For Atlanta Mayor Kasim Reed, more money for MARTA is an all-or-nothing proposition.
If the regional transit system can’t get half a penny of a proposed new penny sales tax across Fulton County, Reed said Tuesday, it might as well not get anything — at least not for two more years.
Reed is trying to strong-arm a group of mayors and county commissioners who have been meeting for months to reach a compromise about how to split a potential windfall that would help fund transportation improvements — and who need unanimity from the county and each of Fulton’s cities to take their referendum to voters.
“The future of this city and this region is going to be transit based,” Reed said after a meeting of Fulton County mayors as they negotiate the terms of the potential new penny sales tax for transportation.
But if MARTA is not going to be fully funded with half of the tax, he said, the transportation tax that mayors and commissioners have been negotiating for months “should not move forward at all.”
“I’m going to oppose that referendum,” Reed said. “Folks can do this in 2018.”
Fulton leaders have been negotiating a compromise that would allow them to bring a penny sales tax before voters this fall. If approved, the tax could collect close to $1 billion over five years that would be used to repave roads and pay for sidewalks, bike lanes and transit options.
How much money MARTA might get, though, is a point of contention.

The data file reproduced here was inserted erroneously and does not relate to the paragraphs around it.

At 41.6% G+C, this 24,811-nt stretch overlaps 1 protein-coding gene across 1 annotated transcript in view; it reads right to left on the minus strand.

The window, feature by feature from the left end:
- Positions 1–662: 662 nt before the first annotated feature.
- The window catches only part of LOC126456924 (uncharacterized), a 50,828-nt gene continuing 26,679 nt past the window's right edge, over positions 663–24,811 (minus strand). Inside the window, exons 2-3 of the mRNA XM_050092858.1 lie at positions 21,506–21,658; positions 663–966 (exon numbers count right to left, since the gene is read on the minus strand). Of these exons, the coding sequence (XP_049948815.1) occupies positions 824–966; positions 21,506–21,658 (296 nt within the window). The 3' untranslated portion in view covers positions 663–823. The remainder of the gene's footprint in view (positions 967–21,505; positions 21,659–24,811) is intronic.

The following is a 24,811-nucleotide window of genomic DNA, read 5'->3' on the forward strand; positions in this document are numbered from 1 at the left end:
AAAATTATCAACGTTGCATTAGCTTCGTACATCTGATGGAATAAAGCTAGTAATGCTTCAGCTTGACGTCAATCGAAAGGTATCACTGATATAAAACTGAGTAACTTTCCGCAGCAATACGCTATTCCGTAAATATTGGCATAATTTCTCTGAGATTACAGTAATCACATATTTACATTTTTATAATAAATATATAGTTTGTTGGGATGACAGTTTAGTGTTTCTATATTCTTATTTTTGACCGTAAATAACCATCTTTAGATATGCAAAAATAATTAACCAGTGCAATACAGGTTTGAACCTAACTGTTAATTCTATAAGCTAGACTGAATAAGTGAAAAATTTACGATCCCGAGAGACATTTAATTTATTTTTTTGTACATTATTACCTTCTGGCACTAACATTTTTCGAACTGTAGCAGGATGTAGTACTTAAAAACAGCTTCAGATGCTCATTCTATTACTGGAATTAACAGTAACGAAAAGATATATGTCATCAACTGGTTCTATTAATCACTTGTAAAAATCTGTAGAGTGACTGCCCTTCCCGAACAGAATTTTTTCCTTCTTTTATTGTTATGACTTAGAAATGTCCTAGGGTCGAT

“The future looks great with MARTA. Without MARTA, we’re a second tier city and we’re out of the running,” Roswell Mayor Jere Wood said. “If he (Reed) postpones for two years, that doesn’t work.”
Reed has held a hard line that the split should be 50/50 between MARTA and roads. On the opposite side, Alpharetta Mayor David Belle Isle said he has not yet been convinced that the money put toward MARTA would benefit a large enough portion of the population to justify the expense.
In order for the penny tax to be put to voters, and for the population-based distribution method that has been agreed upon to be used, the county and all its cities have to reach a consensus about how the money will be spent.
“Somehow, we’ve decided that MARTA is the answer, and now we must justify it,” Belle Isle said. “We may have to be the dissent.”
There is divide, though, within the city itself. The bill that would allow MARTA access to more money is sponsored by an Alpharetta Republican, State Sen. Brandon Beach.
The opportunity cost of waiting to make a decision could be phenomenal, Beach said.
He said work on the I-285 and Ga. 400 interchange will snarl traffic for years, and would be an opportunity to change people’s habits and get them to use transit.
Beach on Tuesday said he would amend the bill before the senate transportation committee to allow expanded MARTA funding. A compromise bill could allow Atlanta and Fulton county to tax for MARTA at different rates — half a penny in Atlanta and a quarter penny in Fulton, with the remainder of each penny going to roads or other non-MARTA projects for the five-year period of the tax.
A proposal that would allow MARTA to pick up additional money after five years had largely been agreed on in the past, but also suffered setbacks as conversations continued.
The disagreements, Chattahoochee Hills Mayor Tom Reed said, are a reflection of the Balkanization of Atlanta.
“Unfortunately, people forget that we live and die as a region,” he said.
Liz Hausmann, Fulton County’s vice chairman, said she thought voters should have the opportunity to make a decision about potential transportation solutions, even if it affected political careers. Fulton’s county manager, Dick Anderson, said he was still confident a compromise could be reached.
“There’s no agreement in doing nothing,” he said. “For political leaders to decide to do nothing will be readily rejected.”
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